How much of what you say is actually remembered? As a business owner, communicating your vision and expectations is vital if your business is to succeed, so strong and effective communication skills are a pre-requisite for any business owner.
You need your presentations or speeches to be remembered and acted upon long after the staff or board meeting, but in reality, most presentations are forgotten after a few hours. Even less is remembered after a few days and many people will only remember about 5% of what you said after a month. So how can you make sure your presentations are memorable and impactful?
One simple technique that you can utilise to improve recall and retention is by using a prop. A prop is any concrete object used in the delivery of a speech or presentation.
Using Props to Distinguish Your Presentation
Using a prop adds another dimension to your presentations and helps to make your speech even more memorable. Props helps to connect abstract concepts like vision, targets and expectations into concrete things that people can more easily relate to. It ties the verbal to the visual.
For example, in his TEDx talk on ‘The Art of Saying No’ Kenny Nguyen refers to the “sword of yes” and “shield of no.” and picks up a real sword and shield to help demonstrate his points. The introduction of these props helps to anchor those two words into the memory bank of the audience members.
Introducing a prop into your talk should always be effortless and flow with the speech, so here are 9 simple suggestions you can use to make your next presentation your most memorable yet.
1. Dress the part
Your clothes are the easiest prop to use in enhancing your message. Your attire communicates with your audience before you begin to speak. Think about your colours, patterns, and designs. Clothes can endear or alienate your audience.
Research the meaning of colours and use it in choosing how you dress when delivering important pitches or presentations. Avoid colours that may potential clash with other people or patterned designs that can be distracting when delivering a presentation.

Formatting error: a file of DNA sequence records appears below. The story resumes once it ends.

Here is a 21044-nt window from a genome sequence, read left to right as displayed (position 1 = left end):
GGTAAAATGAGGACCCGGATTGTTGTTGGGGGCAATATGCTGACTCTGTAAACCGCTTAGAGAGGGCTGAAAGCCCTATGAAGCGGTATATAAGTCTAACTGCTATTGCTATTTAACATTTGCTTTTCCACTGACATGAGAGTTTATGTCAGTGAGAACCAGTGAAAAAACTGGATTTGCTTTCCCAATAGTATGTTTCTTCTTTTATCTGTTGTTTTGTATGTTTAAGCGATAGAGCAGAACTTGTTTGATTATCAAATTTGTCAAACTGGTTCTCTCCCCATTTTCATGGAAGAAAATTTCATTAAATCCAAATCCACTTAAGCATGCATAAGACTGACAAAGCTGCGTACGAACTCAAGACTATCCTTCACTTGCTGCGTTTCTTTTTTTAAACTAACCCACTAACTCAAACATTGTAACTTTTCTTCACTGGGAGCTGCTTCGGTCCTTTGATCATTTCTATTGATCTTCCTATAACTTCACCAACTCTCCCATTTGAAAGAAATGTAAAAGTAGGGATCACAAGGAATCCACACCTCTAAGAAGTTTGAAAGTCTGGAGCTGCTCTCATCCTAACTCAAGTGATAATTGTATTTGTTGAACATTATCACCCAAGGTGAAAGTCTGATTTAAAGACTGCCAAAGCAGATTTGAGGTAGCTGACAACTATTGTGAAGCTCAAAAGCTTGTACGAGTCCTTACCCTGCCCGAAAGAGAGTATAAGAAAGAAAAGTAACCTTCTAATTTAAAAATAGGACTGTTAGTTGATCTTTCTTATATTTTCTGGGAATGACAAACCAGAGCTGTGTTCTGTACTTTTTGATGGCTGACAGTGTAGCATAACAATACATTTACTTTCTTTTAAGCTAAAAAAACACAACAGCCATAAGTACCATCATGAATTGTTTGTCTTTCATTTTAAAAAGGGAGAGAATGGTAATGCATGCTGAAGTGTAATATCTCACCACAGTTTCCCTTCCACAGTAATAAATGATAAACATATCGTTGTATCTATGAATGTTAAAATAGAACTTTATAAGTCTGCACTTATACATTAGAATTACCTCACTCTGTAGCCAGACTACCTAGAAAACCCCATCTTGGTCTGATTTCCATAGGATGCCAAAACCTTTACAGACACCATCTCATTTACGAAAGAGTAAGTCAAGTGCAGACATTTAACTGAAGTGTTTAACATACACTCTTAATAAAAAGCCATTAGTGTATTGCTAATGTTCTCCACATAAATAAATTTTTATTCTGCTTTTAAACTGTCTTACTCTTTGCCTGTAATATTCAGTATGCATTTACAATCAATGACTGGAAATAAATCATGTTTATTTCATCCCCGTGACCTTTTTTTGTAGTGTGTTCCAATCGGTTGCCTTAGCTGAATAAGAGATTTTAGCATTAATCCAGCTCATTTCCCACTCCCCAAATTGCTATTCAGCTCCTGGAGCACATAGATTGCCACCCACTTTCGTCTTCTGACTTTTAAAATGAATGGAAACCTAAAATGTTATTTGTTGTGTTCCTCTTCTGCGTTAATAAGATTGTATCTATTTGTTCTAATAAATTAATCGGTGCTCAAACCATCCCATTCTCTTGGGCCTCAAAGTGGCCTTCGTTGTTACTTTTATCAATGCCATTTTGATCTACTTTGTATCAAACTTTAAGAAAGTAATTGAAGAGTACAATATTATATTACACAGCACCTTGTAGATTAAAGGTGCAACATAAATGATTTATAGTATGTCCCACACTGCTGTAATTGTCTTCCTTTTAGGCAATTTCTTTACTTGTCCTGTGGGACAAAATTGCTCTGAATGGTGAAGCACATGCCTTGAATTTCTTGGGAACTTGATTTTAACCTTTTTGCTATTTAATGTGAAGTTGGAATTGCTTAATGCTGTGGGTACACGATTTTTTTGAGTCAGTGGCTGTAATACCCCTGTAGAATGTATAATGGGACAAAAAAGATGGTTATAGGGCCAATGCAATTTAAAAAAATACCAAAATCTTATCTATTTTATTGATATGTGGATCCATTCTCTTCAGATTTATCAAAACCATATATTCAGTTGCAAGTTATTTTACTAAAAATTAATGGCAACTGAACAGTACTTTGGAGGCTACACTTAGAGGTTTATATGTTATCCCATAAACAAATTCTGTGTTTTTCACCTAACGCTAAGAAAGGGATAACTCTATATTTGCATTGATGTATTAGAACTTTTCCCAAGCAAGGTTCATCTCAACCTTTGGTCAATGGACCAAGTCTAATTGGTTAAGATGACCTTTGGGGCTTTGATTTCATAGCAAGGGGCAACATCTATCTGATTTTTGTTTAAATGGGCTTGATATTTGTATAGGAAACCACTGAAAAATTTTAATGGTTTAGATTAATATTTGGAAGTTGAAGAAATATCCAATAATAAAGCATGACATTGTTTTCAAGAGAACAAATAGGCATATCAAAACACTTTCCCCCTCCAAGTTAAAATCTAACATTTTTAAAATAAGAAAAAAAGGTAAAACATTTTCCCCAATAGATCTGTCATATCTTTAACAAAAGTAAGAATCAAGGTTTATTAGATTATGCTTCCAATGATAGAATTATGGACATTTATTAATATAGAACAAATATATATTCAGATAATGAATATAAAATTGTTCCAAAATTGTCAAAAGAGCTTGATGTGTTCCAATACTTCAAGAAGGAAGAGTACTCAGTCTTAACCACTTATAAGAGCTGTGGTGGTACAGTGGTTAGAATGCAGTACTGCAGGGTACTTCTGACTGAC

2. A picture is worth a thousand words, a video is worth ten thousand
Most people are visual or kinaesthetic learners and their minds are wired to process information that is presented in a pictorial format. Integrate videos and pictures into your presentations.
Using pictures or videos in your speech provides a greater likelihood for your presentation to be remembered long after you have finished. It also breaks the monotony of just listening to your voice for an extended period of time.
If using a PowerPoint, according to Daniel Oppenheimer, an associate professor of psychology, texts written in harder to read fonts are usually remembered more the usual generic fonts. You can also use this information when creating slides.
3. Voice variation
The easiest way to bore an audience or cause them to switch off is to speak in a consistent monotone. Vocal variety or sounds delivered at varying frequencies break the monotony and holds the interest of your audience for longer periods.
Using a prop that makes a sound adds even more variety to your speech and stimulates the auditory nerves to work harder to register another frequency.
Presiyan Vasilev in 2013 presented a speech for Toastmasters world championship entitled ‘Changed by a tyre’ and used his voice to create a noise made by a broken jack. He wowed the audience. If you experiment by making an unexpected noise you’ll be able to see how your audience reacts.